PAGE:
Fjords of Tierra del Fuego

Where climate change has glaciers in a state of flux.

By Ephemera documentary

Angelo Chiacchio

Aerial view of terra del Fuego by Angelo ChiacchioEphemera documentary

Tierra del Fuego is an archipelago near the southernmost tip of South America. Here, in a region that is shared by Chile and Argentina, the Andes drop off and ultimately meet the ocean, forming spectacular islands and fjords. 
The Cordillera Darwin is the mountain range’s final stretch, which ends with glaciers that touch the sea.

Deciphering the impact of climate change here is more complex than perhaps anywhere else in the world.  The region is known for its peculiar climate and has rarely been the focal point of extensive exploration. 

Ushuaia (2018) by Angelo ChiacchioEphemera documentary

In November 2018, photographer Angelo Chiacchio - in his journey to the world's most fragile places and cultures - explored the fjords and nearby glaciers. 

Tierra dle Fuego National Park (2018) by Angelo ChiacchioEphemera documentary

Soundscape of Tierra del Fuego
00:00

To explore the fjords of Tierra del Fuego, you need to board a ship in Ushuaia, Argentina, the southernmost city in the world. Upon entering the Beagle Channel, the mountains suddenly drop off into the sea.

Aguila Glacier from the sea (2018) by Angelo ChiacchioEphemera documentary

The pristine fjords of “Glacier Alley” at the Chilean border mark the spot where the glaciers end their course.

Pia Glacier from the sea (2018) by Angelo ChiacchioEphemera documentary

Most of the glaciers here were discovered and named in the late 19th century by Alberto Maria De Agostini, an Italian missionary, explorer and photographer. Today, the area he mapped is a National Park that bears his name. 

Pia Glacier from the sea (2018) by Angelo ChiacchioEphemera documentary


De Agostini likely named Pia Glacier in honor of Princess Maria Pia de Savoia, the daughter of the King of Italy at the time.

Pia Glacier from the coast (2018) by Angelo ChiacchioEphemera documentary

This massive glacier makes its way down from the Cordillera into the sea. The glacial ice cracks and groans as it slowly moves over rock. 

Tourists approaching Aguila Glacier (2018) by Angelo ChiacchioEphemera documentary

Most of the glaciers here are difficult to explore, but the Pia Glacier, and the smaller Aguila Glacier, are accessible by foot. A small patch of mountain terrain obstructs the path of the Aguila Glacier to the sea. 

Condor Glacier from the sea (2018) by Angelo ChiacchioEphemera documentary

Most glaciers in The Cordillera Darwin are found at the bottom of a steep fjord.

Tourists approaching Condor Glacier (2018) by Angelo ChiacchioEphemera documentary

The only way to approach Connor Glacier is by boat, and only when good weather allows.

Remains of hut from the Yaghan people (2018) by Angelo ChiacchioEphemera documentary

The native Fuegians are the only people to have attempted to settle the region. Many believe that the "Tierra del Fuego" name refers to the sight of the many fires burning in front of huts and on boats.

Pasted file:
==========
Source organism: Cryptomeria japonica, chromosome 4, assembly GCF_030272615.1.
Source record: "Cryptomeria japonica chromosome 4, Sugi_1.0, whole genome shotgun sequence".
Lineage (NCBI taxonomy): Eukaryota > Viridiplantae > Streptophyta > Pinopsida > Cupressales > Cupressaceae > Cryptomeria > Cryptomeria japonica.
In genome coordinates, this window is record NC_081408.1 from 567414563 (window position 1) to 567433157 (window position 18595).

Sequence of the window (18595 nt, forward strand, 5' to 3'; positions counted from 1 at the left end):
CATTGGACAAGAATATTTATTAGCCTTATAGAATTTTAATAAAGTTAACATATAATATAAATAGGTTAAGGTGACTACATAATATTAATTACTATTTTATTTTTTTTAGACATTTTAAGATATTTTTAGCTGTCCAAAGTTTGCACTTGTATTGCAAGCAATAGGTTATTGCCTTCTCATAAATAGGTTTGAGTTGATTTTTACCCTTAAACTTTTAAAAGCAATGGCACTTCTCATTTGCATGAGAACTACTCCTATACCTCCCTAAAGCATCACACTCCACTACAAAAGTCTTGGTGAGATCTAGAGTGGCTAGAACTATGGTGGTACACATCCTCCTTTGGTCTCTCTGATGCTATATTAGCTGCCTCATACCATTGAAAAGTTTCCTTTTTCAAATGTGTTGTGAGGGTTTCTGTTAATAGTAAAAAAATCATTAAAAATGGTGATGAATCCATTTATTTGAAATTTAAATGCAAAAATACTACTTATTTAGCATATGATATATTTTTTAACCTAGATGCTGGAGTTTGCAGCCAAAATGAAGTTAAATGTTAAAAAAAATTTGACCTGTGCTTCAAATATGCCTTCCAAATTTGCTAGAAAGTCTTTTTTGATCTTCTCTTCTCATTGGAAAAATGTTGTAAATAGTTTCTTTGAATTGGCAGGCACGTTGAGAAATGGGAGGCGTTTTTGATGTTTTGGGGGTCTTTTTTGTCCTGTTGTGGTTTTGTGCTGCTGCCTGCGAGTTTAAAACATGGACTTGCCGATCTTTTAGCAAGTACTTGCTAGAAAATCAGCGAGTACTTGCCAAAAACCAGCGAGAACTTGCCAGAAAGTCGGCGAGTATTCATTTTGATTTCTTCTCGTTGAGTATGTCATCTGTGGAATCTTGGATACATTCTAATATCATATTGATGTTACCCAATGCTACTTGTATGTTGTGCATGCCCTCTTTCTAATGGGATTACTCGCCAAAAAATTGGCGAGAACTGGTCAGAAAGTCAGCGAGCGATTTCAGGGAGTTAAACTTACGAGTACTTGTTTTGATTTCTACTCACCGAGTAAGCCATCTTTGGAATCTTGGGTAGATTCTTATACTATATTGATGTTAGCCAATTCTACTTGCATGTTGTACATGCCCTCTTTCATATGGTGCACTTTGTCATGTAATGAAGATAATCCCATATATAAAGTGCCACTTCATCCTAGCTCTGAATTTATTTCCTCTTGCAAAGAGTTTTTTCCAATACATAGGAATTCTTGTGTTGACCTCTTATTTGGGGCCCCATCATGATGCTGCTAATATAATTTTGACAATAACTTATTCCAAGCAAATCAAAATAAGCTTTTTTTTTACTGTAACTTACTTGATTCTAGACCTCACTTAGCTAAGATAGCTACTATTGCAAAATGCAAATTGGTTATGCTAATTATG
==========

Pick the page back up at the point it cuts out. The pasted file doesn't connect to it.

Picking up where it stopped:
Unfortunately, the indigenous people were unable to master the harsh climate of the region and fell victim to diseases introduced by European colonization. 

Cormorants on the fjord's wall (2018) by Angelo ChiacchioEphemera documentary

Only a few companies are permitted to operate in the Beagle Channel.  In exchange, they are expected to be stewards of the native flora and fauna. Cormorants are coastal birds that regularly nest throughout the fjords.  

Magdalena island (2018) by Angelo ChiacchioEphemera documentary

Isla Magdalena
00:00

Some small islands in Tierra del Fuego are home to entire colonies of birds. Isla Magdalena is well known for its large population of Magellanic penguins.

Magellanic penguin (2018) by Angelo ChiacchioEphemera documentary

Climate change has displaced fish populations, which has forced the Magellanic penguins to swim longer distances to catch fish. The longer return trip home means longer wait times for food.  

Detail of Condor Glacier (2018) by Angelo ChiacchioEphemera documentary

Remarkably, the cold and cloudy weather has helped some glaciers in The Cordillera Darwin advance instead of retreat. This phenomenon is especially pronounced for the glaciers facing south. The glaciers that face north, like Ventisquero Marinelli, are in retreat, by an average of several hundred meters per year over the last two decades.

Detail of Pia Glacier (2018) by Angelo ChiacchioEphemera documentary

The disparate impact of climate change on the glaciers in the region has attracted the attention of scientists.  

Antartic seawater (2018) by Angelo ChiacchioEphemera documentary

Conclusion

Due to its remote location and harsh conditions, much of Tierra del Fuego has remained immune to exploitation.  In the era of climate change, however, the impact of human activity can be felt everywhere on the planet. How will the fjords and glaciers of this majestic region fare as global temperatures continue to rise? 


Terra by Angelo ChiacchioEphemera documentary

Partnership by Angelo ChiacchioEphemera documentary

This story was created with the support of Art Works for Change, a nonprofit organization that creates contemporary art exhibitions and storytelling projects to address critical social and environmental issues.

Credits: Story

Written, shot and produced by Angelo Chiacchio
Copy editing: Al Grumet, Rajesh Fotedar.

With the support of: Google Arts & Culture, Art Works for Change.

Thanks to: Felipe Arruda, Australis.

Credits: All media
The story featured may in some cases have been created by an independent third party and may not always represent the views of the institutions, listed below, who have supplied the content.
Google apps